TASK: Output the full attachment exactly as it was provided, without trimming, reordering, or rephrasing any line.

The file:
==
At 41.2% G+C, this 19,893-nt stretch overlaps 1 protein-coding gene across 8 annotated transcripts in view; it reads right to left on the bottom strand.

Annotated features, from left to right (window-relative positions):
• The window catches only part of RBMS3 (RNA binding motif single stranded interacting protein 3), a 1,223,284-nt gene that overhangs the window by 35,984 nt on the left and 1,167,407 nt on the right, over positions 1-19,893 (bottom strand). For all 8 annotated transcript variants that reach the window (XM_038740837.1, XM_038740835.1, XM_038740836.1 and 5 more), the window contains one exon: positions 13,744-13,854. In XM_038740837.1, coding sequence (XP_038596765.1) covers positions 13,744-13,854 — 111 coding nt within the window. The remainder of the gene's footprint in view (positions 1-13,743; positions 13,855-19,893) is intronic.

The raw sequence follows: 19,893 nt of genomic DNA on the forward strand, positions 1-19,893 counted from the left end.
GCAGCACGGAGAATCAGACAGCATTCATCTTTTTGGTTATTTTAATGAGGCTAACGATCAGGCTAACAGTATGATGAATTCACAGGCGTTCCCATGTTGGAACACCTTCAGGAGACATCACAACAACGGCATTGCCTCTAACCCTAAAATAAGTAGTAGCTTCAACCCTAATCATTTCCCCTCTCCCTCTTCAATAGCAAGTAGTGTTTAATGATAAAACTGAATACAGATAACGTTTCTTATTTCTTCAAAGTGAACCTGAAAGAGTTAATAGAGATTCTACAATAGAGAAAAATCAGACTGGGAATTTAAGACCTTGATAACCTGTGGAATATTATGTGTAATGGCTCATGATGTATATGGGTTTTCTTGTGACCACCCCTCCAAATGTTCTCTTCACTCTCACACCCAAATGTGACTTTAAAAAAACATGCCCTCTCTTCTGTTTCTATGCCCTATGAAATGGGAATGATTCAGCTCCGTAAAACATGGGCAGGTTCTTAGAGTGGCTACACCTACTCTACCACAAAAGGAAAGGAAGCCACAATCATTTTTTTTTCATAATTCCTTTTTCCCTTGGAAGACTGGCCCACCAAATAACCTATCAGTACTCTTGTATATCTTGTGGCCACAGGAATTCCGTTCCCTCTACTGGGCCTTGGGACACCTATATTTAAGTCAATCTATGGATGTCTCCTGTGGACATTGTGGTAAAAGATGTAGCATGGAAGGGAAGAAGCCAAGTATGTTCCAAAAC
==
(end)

At 41.2% G+C, this 19,893-nt stretch overlaps 1 protein-coding gene across 8 annotated transcripts in view; it reads right to left on the bottom strand.

Annotated features, from left to right (window-relative positions):
• The window catches only part of RBMS3 (RNA binding motif single stranded interacting protein 3), a 1,223,284-nt gene that overhangs the window by 35,984 nt on the left and 1,167,407 nt on the right, over positions 1-19,893 (bottom strand). For all 8 annotated transcript variants that reach the window (XM_038740837.1, XM_038740835.1, XM_038740836.1 and 5 more), the window contains one exon: positions 13,744-13,854. In XM_038740837.1, coding sequence (XP_038596765.1) covers positions 13,744-13,854 — 111 coding nt within the window. The remainder of the gene's footprint in view (positions 1-13,743; positions 13,855-19,893) is intronic.

The raw sequence follows: 19,893 nt of genomic DNA on the forward strand, positions 1-19,893 counted from the left end.
GCAGCACGGAGAATCAGACAGCATTCATCTTTTTGGTTATTTTAATGAGGCTAACGATCAGGCTAACAGTATGATGAATTCACAGGCGTTCCCATGTTGGAACACCTTCAGGAGACATCACAACAACGGCATTGCCTCTAACCCTAAAATAAGTAGTAGCTTCAACCCTAATCATTTCCCCTCTCCCTCTTCAATAGCAAGTAGTGTTTAATGATAAAACTGAATACAGATAACGTTTCTTATTTCTTCAAAGTGAACCTGAAAGAGTTAATAGAGATTCTACAATAGAGAAAAATCAGACTGGGAATTTAAGACCTTGATAACCTGTGGAATATTATGTGTAATGGCTCATGATGTATATGGGTTTTCTTGTGACCACCCCTCCAAATGTTCTCTTCACTCTCACACCCAAATGTGACTTTAAAAAAACATGCCCTCTCTTCTGTTTCTATGCCCTATGAAATGGGAATGATTCAGCTCCGTAAAACATGGGCAGGTTCTTAGAGTGGCTACACCTACTCTACCACAAAAGGAAAGGAAGCCACAATCATTTTTTTTTCATAATTCCTTTTTCCCTTGGAAGACTGGCCCACCAAATAACCTATCAGTACTCTTGTATATCTTGTGGCCACAGGAATTCCGTTCCCTCTACTGGGCCTTGGGACACCTATATTTAAGTCAATCTATGGATGTCTCCTGTGGACATTGTGGTAAAAGATGTAGCATGGAAGGGAAGAAGCCAAGTATGTTCCAAAAC